« Last Edit: November 06, 2014, 05:55:59 pm by frank kayser »
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Chris Hindle

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Re: Using a router as a switch
« Reply #2 on: November 06, 2014, 08:17:36 pm »

Make sure each one has a unique IP address??
Switches don't have addresses, but routers do. Maybe that is getting in your way .....
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Tom Bourke

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Re: Using a router as a switch
« Reply #3 on: November 07, 2014, 12:33:41 am »

Are you using just the LAN ports?  You will want to avoid using the WAN port in any hookup on any router other than the one connected to the cable modem or DSL connection.  I'm assuming you're not using it to connect to the internet, therefore there probably shouldn't be any WAN port connection.
You can also set the WAN port to bridged mode.  DDWRT can also use the WAN port as part of the switch.  I am not sure if DDWRT runs on that router or not.
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Rob Spence

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Re: Using a router as a switch
« Reply #4 on: November 07, 2014, 12:36:25 am »

Just turning off DHCP doesn't make a router into a switch.


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Andrew Hollis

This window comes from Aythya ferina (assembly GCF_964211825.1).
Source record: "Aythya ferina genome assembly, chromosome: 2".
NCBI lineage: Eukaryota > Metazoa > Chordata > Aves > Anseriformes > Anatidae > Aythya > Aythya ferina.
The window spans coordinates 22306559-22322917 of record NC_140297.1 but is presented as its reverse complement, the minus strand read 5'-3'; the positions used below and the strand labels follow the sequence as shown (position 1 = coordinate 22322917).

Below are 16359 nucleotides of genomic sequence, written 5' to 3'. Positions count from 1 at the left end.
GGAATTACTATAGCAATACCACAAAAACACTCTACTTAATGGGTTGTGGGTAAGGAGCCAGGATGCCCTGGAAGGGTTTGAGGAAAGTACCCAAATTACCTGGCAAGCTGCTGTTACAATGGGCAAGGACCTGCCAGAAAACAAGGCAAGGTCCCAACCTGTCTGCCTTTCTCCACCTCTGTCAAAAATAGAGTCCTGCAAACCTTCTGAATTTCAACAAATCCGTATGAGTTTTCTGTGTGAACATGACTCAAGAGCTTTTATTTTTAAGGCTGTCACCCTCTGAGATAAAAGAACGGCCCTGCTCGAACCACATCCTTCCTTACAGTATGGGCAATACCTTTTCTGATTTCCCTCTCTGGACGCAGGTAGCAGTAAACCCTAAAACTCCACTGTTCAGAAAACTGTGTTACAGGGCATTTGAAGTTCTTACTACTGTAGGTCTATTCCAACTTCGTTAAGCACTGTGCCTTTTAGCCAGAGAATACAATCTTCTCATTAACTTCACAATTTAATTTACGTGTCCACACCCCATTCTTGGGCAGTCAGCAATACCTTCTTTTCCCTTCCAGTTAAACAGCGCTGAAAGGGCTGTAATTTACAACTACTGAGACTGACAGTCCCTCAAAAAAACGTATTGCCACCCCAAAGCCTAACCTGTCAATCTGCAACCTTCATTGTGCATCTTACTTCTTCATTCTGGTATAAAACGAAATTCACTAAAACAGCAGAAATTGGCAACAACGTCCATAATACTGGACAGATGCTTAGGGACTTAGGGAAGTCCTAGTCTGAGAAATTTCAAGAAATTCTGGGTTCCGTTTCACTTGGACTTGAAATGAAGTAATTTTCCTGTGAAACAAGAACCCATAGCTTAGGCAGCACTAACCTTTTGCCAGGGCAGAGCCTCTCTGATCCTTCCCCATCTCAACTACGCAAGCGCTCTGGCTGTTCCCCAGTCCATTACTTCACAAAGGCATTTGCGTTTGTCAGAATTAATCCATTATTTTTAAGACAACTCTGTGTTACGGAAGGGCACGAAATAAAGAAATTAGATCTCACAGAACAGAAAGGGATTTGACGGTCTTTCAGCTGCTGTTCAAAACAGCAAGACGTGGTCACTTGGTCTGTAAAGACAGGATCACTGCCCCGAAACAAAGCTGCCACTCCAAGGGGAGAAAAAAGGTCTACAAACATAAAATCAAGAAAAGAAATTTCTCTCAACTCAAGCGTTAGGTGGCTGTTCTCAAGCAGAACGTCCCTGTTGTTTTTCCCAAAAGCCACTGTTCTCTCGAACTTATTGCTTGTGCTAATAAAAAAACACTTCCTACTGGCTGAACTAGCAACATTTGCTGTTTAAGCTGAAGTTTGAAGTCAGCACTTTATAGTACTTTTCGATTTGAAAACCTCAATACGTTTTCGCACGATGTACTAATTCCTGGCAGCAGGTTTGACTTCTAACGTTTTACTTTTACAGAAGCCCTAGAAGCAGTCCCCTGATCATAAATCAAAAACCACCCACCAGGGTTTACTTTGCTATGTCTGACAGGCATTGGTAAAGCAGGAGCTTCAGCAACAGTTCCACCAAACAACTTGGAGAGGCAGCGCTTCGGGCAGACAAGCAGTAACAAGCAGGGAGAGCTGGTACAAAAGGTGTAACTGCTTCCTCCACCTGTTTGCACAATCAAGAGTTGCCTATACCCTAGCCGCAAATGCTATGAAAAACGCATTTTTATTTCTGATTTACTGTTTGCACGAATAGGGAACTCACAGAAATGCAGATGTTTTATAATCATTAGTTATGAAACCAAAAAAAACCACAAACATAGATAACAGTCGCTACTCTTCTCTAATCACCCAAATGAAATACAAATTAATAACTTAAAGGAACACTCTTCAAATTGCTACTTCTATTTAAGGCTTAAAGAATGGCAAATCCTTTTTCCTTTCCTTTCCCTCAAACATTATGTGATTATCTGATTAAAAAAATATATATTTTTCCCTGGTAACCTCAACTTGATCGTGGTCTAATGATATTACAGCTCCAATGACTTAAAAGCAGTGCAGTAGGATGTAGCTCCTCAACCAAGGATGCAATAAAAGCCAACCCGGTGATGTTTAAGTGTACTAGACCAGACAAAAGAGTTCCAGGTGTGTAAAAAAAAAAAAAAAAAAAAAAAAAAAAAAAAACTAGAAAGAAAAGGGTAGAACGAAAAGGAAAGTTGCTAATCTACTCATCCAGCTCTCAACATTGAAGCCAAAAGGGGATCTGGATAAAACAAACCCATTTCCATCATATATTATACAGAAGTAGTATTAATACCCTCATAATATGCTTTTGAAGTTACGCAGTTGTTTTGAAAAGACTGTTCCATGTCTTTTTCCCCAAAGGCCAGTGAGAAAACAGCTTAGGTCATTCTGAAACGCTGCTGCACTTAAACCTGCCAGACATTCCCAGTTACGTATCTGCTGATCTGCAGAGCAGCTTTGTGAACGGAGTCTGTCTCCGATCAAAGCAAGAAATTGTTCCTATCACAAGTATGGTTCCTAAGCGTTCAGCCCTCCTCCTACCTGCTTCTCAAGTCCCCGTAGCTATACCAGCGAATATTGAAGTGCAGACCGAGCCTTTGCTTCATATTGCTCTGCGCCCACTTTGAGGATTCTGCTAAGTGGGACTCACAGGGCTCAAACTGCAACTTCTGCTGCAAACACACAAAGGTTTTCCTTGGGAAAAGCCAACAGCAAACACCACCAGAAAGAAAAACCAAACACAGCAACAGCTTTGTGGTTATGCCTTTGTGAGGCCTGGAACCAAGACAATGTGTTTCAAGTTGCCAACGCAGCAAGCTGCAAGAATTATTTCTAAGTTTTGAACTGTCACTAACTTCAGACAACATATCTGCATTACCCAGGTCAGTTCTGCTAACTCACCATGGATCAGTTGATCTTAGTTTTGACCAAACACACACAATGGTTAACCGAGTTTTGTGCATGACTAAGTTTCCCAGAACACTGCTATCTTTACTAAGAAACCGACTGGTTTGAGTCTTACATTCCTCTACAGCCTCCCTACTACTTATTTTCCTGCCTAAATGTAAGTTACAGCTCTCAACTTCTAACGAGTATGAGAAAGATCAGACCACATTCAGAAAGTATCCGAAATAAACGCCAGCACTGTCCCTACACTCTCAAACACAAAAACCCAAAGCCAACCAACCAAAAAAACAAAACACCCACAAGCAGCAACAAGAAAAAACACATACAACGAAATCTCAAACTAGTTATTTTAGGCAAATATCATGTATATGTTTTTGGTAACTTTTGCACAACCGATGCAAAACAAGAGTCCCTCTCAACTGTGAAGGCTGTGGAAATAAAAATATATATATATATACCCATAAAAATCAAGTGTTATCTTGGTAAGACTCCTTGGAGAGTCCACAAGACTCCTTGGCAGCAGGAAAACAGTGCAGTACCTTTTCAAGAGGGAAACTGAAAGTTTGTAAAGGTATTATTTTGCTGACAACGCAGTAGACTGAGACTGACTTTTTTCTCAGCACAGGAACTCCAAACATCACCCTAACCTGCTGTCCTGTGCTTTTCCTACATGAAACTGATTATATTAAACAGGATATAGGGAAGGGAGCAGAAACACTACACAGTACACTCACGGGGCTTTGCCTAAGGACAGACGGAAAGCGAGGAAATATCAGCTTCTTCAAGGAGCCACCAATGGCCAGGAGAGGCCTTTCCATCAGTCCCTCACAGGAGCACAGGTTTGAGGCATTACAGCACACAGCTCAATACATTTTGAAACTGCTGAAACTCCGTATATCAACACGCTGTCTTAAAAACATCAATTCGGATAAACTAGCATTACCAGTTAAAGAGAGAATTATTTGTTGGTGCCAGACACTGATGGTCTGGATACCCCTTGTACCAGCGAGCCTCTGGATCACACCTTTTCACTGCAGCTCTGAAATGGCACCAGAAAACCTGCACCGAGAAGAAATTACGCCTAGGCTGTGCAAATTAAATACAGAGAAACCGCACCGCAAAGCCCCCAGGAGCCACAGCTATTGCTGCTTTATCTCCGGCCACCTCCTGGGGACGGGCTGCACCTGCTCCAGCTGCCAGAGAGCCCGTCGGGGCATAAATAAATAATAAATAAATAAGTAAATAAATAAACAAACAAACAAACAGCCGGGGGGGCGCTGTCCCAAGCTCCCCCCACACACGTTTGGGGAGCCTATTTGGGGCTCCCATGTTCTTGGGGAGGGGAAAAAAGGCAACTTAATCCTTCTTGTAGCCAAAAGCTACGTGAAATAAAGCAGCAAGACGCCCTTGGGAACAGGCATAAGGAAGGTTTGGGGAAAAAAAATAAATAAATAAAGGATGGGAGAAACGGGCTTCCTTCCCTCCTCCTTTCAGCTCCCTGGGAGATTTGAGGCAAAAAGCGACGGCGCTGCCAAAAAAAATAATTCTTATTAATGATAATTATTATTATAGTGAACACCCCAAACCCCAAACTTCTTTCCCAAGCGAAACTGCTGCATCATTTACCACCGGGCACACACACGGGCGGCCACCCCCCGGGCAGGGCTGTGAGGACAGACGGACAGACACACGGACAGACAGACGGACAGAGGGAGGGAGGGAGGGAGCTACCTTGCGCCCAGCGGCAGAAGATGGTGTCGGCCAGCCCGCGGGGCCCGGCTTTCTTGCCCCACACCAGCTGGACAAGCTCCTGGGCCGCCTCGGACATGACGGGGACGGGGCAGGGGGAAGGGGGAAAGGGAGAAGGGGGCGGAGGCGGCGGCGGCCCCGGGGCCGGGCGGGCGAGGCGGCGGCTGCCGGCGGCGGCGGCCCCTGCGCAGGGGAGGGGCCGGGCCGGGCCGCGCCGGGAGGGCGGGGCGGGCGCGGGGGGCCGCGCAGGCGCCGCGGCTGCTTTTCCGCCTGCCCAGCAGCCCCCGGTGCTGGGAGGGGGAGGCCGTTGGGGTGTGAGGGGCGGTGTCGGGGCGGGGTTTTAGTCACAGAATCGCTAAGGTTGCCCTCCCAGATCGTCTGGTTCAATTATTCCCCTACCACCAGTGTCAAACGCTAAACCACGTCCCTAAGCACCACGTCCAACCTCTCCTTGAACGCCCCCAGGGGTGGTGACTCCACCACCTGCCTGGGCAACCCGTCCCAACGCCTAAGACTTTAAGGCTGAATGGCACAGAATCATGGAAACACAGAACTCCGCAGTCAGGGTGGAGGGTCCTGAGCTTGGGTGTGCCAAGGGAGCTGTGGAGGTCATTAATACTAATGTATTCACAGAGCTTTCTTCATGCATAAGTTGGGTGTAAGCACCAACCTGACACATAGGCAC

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Re: Using a router as a switch
« Reply #5 on: November 07, 2014, 11:27:07 am »

Based on clues in the post, I don't think DDWRT is the road to go down here...

Rob and Chris's comments are sensible.

A router with multiple ports is always a switch, regardless of DHCP status. If you just needed a switch just get a switch. One buys a router so that one may use DHCP, that's the whole point of a router most of the time.

Frankly, DHCP is more useful, I don't know why one would disable it. If you want permanent addressing, use the static DHCP addressing within the router.

The mistake I believe you made is you turned off DHCP but didn't then go to each client and manually assign fixed IP addresses on a common subnet for each--which seems to me more trouble than using DHCP and letting that take care of it automatically.

Also, multiple routers is generally not necessary unless you have a specific need to separate multiple devices from each other, which I doubt you do in this case.

frank kayser

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Re: Using a router as a switch